Over the course of the pandemic, Barasa has worked with epidemiologists to reveal the surprisingly small impact of the disease in Kenya—so far. He has advised the country's Ministry of Health on how to allocate its lim­ited resources. And he's been a part of the team guiding KEMRI–Wellcome Trust—a long-standing collaboration between Kenya and the United King­dom—as it assists the government with testing and viral sequencing, and hosts a Kenyan trial of the COVID-19 vaccine produced by the University of Oxford and AstraZeneca. Barasa believes his field of health economics has much to offer the pandemic response, which entails making life-or-death investment deci­sions quickly, with limited information.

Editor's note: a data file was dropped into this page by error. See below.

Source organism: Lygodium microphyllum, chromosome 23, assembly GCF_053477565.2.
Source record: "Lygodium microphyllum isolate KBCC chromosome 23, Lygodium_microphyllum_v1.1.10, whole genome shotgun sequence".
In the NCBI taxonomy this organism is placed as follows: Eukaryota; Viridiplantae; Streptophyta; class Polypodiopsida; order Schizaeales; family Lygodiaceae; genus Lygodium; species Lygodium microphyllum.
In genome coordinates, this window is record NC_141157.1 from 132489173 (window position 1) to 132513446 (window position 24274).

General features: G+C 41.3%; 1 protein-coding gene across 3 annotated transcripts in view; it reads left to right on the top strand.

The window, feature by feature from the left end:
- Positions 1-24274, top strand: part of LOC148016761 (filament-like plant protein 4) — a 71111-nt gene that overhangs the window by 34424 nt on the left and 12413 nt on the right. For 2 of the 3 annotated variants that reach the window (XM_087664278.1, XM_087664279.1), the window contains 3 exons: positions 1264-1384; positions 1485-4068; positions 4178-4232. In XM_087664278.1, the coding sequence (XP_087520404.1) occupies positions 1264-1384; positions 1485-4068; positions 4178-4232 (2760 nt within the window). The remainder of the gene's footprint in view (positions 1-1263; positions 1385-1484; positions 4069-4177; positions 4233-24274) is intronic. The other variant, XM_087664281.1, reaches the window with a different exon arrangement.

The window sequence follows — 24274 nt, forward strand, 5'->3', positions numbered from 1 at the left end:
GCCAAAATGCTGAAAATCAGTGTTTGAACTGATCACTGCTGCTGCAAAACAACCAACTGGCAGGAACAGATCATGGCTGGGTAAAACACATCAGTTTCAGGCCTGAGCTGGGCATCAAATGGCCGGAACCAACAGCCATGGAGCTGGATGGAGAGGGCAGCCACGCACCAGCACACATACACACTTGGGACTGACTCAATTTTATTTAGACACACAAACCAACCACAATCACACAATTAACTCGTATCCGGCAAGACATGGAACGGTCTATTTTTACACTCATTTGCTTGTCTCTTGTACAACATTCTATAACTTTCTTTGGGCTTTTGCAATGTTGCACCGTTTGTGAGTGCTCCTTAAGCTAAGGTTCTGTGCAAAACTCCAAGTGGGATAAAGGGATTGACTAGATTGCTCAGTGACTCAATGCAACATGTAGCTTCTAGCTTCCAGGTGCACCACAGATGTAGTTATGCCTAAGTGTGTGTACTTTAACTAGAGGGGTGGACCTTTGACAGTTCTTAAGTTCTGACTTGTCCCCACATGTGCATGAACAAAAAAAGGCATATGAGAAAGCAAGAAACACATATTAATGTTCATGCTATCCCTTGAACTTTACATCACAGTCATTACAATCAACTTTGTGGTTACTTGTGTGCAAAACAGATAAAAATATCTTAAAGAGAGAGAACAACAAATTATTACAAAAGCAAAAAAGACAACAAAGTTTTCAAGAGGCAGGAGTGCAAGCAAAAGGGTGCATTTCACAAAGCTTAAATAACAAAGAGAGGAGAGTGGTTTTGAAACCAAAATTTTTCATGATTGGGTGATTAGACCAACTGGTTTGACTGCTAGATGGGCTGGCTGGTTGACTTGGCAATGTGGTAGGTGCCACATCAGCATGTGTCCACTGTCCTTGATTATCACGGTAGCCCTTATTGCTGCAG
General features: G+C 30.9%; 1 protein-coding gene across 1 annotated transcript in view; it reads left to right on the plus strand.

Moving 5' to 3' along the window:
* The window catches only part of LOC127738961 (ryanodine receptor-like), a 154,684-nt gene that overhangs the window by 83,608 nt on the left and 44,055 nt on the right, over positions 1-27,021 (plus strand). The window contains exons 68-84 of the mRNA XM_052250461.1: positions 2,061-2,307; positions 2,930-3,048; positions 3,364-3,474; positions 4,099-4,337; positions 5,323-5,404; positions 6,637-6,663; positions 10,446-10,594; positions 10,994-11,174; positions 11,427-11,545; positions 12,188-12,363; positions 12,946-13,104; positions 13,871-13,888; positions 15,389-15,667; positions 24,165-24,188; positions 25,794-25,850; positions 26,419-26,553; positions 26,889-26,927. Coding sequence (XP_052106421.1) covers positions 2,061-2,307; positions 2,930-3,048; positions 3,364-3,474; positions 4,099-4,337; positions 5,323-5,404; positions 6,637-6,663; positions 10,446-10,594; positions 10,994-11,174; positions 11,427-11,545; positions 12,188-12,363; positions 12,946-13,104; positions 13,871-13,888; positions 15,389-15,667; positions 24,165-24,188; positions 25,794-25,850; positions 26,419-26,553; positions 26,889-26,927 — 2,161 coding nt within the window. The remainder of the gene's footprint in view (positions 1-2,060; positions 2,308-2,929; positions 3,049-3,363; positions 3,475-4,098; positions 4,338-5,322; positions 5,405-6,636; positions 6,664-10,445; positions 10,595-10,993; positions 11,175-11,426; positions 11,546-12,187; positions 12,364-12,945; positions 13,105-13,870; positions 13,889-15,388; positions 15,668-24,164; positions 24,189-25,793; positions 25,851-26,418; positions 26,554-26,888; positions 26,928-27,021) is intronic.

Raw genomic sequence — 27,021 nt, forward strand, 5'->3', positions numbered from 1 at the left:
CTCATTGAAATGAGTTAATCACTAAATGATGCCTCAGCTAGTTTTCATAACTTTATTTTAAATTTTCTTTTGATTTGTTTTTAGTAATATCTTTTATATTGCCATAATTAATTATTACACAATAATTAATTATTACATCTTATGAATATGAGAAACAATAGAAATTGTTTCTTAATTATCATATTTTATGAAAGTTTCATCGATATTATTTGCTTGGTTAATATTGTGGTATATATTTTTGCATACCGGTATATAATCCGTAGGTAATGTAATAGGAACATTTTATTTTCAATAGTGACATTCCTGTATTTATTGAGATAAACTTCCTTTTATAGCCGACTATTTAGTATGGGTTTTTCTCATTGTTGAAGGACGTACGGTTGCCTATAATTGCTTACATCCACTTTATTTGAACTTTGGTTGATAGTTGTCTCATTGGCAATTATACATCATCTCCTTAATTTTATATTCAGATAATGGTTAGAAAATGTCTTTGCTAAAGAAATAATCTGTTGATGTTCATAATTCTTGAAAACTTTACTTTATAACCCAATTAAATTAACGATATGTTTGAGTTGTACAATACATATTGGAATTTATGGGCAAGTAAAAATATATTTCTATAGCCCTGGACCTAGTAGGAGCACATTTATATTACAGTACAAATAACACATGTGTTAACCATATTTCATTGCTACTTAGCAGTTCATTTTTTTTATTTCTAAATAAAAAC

Until recently, posts like Barasa's—directing internationally funded research partnerships in Africa—were typically held by white Euro­peans. But Barasa belongs to a generation of young African research leaders now stepping forward. On social media, he has challenged the prevailing powers in the field of "global health"—and the long tradition of researchers from rich northern countries studying poor countries' health problems. He doesn't view himself as a natural leader, though. "I don't find it comes easy," he says.

Barasa trained as a pharmacist in Kenya before moving to South Africa to do his master's degree and Ph.D. in health eco­nomics at the University of Cape Town. Susan Cleary, his postgraduate supervisor and present-day collaborator, describes him as a "superb academic as well as a fine hu­man being—humble, kind, and courageous." Along the way, he published five papers while also getting married and becoming a father. He wanted to finish his Ph.D. before his son was born, but despite completing his degree in a record two-and-a-half years, he didn't quite make that deadline. "I was late by 3 months," he quips.